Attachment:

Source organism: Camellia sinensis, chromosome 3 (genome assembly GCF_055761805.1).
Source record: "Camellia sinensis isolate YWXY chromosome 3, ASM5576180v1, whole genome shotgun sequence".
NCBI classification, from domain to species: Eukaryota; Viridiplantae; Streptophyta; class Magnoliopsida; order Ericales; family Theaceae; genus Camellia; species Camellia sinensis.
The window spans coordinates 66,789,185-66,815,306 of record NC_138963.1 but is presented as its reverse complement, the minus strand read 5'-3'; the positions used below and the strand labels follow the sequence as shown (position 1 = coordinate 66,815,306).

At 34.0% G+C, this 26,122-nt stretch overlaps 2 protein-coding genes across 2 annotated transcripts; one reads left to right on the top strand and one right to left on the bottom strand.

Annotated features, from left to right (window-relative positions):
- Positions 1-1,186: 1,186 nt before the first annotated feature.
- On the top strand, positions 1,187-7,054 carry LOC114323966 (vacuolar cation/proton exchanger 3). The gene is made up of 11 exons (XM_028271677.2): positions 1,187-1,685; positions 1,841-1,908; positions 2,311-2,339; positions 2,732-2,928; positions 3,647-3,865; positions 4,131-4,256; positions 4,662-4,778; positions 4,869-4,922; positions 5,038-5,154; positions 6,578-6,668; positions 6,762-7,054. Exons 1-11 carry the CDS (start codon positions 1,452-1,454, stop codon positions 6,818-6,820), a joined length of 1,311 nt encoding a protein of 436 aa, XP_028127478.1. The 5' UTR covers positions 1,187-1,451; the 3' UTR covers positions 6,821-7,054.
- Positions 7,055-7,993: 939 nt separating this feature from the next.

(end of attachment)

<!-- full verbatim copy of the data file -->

Source organism: Camellia sinensis, chromosome 3 (genome assembly GCF_055761805.1).
Source record: "Camellia sinensis isolate YWXY chromosome 3, ASM5576180v1, whole genome shotgun sequence".
NCBI classification, from domain to species: Eukaryota; Viridiplantae; Streptophyta; class Magnoliopsida; order Ericales; family Theaceae; genus Camellia; species Camellia sinensis.
The window spans coordinates 66,789,185-66,815,306 of record NC_138963.1 but is presented as its reverse complement, the minus strand read 5'-3'; the positions used below and the strand labels follow the sequence as shown (position 1 = coordinate 66,815,306).

At 34.0% G+C, this 26,122-nt stretch overlaps 2 protein-coding genes across 2 annotated transcripts; one reads left to right on the top strand and one right to left on the bottom strand.

Annotated features, from left to right (window-relative positions):
- Positions 1-1,186: 1,186 nt before the first annotated feature.
- On the top strand, positions 1,187-7,054 carry LOC114323966 (vacuolar cation/proton exchanger 3). The gene is made up of 11 exons (XM_028271677.2): positions 1,187-1,685; positions 1,841-1,908; positions 2,311-2,339; positions 2,732-2,928; positions 3,647-3,865; positions 4,131-4,256; positions 4,662-4,778; positions 4,869-4,922; positions 5,038-5,154; positions 6,578-6,668; positions 6,762-7,054. Exons 1-11 carry the CDS (start codon positions 1,452-1,454, stop codon positions 6,818-6,820), a joined length of 1,311 nt encoding a protein of 436 aa, XP_028127478.1. The 5' UTR covers positions 1,187-1,451; the 3' UTR covers positions 6,821-7,054.
- Positions 7,055-7,993: 939 nt separating this feature from the next.